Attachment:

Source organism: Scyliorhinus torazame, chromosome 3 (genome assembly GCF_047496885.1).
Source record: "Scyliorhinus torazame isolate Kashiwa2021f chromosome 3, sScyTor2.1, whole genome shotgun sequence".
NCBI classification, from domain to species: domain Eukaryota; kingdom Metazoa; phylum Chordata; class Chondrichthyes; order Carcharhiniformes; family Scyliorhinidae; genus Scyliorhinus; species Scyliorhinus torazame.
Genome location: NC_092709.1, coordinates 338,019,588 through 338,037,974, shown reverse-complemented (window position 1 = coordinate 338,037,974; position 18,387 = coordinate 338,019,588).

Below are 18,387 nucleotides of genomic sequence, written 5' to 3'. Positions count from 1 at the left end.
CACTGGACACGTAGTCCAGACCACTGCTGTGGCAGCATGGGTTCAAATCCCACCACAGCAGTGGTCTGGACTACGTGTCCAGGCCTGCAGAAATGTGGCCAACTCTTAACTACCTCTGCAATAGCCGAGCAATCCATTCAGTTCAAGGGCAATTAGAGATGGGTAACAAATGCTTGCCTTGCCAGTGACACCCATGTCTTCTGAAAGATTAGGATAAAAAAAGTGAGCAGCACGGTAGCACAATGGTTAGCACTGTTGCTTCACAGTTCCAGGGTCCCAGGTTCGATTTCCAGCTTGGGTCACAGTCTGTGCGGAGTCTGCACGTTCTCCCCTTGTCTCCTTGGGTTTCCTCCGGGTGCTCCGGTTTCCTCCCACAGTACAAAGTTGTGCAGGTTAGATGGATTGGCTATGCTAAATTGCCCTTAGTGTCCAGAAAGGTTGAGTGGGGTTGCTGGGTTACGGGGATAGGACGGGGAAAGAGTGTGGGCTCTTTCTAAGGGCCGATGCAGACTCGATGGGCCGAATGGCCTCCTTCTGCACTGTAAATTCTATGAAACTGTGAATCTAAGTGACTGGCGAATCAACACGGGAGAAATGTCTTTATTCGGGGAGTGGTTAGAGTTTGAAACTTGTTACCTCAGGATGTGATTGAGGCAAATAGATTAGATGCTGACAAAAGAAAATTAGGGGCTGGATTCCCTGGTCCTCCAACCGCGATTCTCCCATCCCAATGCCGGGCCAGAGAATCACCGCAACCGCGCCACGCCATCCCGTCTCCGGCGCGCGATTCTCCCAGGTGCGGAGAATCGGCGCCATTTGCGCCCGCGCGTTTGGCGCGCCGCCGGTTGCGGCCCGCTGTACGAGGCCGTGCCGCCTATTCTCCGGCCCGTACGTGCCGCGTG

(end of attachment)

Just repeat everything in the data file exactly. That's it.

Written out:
Source organism: Scyliorhinus torazame, chromosome 3 (genome assembly GCF_047496885.1).
Source record: "Scyliorhinus torazame isolate Kashiwa2021f chromosome 3, sScyTor2.1, whole genome shotgun sequence".
NCBI classification, from domain to species: domain Eukaryota; kingdom Metazoa; phylum Chordata; class Chondrichthyes; order Carcharhiniformes; family Scyliorhinidae; genus Scyliorhinus; species Scyliorhinus torazame.
Genome location: NC_092709.1, coordinates 338,019,588 through 338,037,974, shown reverse-complemented (window position 1 = coordinate 338,037,974; position 18,387 = coordinate 338,019,588).

Below are 18,387 nucleotides of genomic sequence, written 5' to 3'. Positions count from 1 at the left end.
CACTGGACACGTAGTCCAGACCACTGCTGTGGCAGCATGGGTTCAAATCCCACCACAGCAGTGGTCTGGACTACGTGTCCAGGCCTGCAGAAATGTGGCCAACTCTTAACTACCTCTGCAATAGCCGAGCAATCCATTCAGTTCAAGGGCAATTAGAGATGGGTAACAAATGCTTGCCTTGCCAGTGACACCCATGTCTTCTGAAAGATTAGGATAAAAAAAGTGAGCAGCACGGTAGCACAATGGTTAGCACTGTTGCTTCACAGTTCCAGGGTCCCAGGTTCGATTTCCAGCTTGGGTCACAGTCTGTGCGGAGTCTGCACGTTCTCCCCTTGTCTCCTTGGGTTTCCTCCGGGTGCTCCGGTTTCCTCCCACAGTACAAAGTTGTGCAGGTTAGATGGATTGGCTATGCTAAATTGCCCTTAGTGTCCAGAAAGGTTGAGTGGGGTTGCTGGGTTACGGGGATAGGACGGGGAAAGAGTGTGGGCTCTTTCTAAGGGCCGATGCAGACTCGATGGGCCGAATGGCCTCCTTCTGCACTGTAAATTCTATGAAACTGTGAATCTAAGTGACTGGCGAATCAACACGGGAGAAATGTCTTTATTCGGGGAGTGGTTAGAGTTTGAAACTTGTTACCTCAGGATGTGATTGAGGCAAATAGATTAGATGCTGACAAAAGAAAATTAGGGGCTGGATTCCCTGGTCCTCCAACCGCGATTCTCCCATCCCAATGCCGGGCCAGAGAATCACCGCAACCGCGCCACGCCATCCCGTCTCCGGCGCGCGATTCTCCCAGGTGCGGAGAATCGGCGCCATTTGCGCCCGCGCGTTTGGCGCGCCGCCGGTTGCGGCCCGCTGTACGAGGCCGTGCCGCCTATTCTCCGGCCCGTACGTGCCGCGTG